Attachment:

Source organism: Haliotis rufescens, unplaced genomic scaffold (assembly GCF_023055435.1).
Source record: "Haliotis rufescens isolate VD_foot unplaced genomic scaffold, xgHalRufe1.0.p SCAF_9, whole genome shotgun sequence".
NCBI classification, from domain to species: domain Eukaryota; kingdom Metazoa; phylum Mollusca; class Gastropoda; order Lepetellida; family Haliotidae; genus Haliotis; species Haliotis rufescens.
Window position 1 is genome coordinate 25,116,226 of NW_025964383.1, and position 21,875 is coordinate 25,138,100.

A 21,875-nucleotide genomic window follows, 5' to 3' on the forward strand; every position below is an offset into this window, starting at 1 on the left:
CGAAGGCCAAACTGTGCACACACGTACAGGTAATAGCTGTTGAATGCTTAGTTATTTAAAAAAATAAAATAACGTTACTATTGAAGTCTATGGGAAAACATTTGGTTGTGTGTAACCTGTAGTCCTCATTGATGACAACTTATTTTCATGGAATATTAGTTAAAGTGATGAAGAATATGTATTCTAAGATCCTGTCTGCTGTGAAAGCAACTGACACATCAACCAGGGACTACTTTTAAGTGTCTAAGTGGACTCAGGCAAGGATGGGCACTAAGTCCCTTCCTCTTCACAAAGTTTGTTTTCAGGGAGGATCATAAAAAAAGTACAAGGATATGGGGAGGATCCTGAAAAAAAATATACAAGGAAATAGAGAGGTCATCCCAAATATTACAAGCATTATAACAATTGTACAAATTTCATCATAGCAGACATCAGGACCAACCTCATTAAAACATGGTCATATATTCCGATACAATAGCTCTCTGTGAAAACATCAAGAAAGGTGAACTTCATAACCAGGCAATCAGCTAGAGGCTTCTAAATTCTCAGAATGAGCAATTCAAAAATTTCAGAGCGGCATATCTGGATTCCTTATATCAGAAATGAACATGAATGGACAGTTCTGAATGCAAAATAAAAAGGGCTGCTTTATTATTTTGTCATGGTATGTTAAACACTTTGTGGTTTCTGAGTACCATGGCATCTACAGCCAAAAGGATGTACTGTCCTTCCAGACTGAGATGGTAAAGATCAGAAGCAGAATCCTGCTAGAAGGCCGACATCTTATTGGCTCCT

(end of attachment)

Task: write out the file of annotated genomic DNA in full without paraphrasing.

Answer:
Source organism: Haliotis rufescens, unplaced genomic scaffold (assembly GCF_023055435.1).
Source record: "Haliotis rufescens isolate VD_foot unplaced genomic scaffold, xgHalRufe1.0.p SCAF_9, whole genome shotgun sequence".
NCBI classification, from domain to species: domain Eukaryota; kingdom Metazoa; phylum Mollusca; class Gastropoda; order Lepetellida; family Haliotidae; genus Haliotis; species Haliotis rufescens.
Window position 1 is genome coordinate 25,116,226 of NW_025964383.1, and position 21,875 is coordinate 25,138,100.

A 21,875-nucleotide genomic window follows, 5' to 3' on the forward strand; every position below is an offset into this window, starting at 1 on the left:
CGAAGGCCAAACTGTGCACACACGTACAGGTAATAGCTGTTGAATGCTTAGTTATTTAAAAAAATAAAATAACGTTACTATTGAAGTCTATGGGAAAACATTTGGTTGTGTGTAACCTGTAGTCCTCATTGATGACAACTTATTTTCATGGAATATTAGTTAAAGTGATGAAGAATATGTATTCTAAGATCCTGTCTGCTGTGAAAGCAACTGACACATCAACCAGGGACTACTTTTAAGTGTCTAAGTGGACTCAGGCAAGGATGGGCACTAAGTCCCTTCCTCTTCACAAAGTTTGTTTTCAGGGAGGATCATAAAAAAAGTACAAGGATATGGGGAGGATCCTGAAAAAAAATATACAAGGAAATAGAGAGGTCATCCCAAATATTACAAGCATTATAACAATTGTACAAATTTCATCATAGCAGACATCAGGACCAACCTCATTAAAACATGGTCATATATTCCGATACAATAGCTCTCTGTGAAAACATCAAGAAAGGTGAACTTCATAACCAGGCAATCAGCTAGAGGCTTCTAAATTCTCAGAATGAGCAATTCAAAAATTTCAGAGCGGCATATCTGGATTCCTTATATCAGAAATGAACATGAATGGACAGTTCTGAATGCAAAATAAAAAGGGCTGCTTTATTATTTTGTCATGGTATGTTAAACACTTTGTGGTTTCTGAGTACCATGGCATCTACAGCCAAAAGGATGTACTGTCCTTCCAGACTGAGATGGTAAAGATCAGAAGCAGAATCCTGCTAGAAGGCCGACATCTTATTGGCTCCT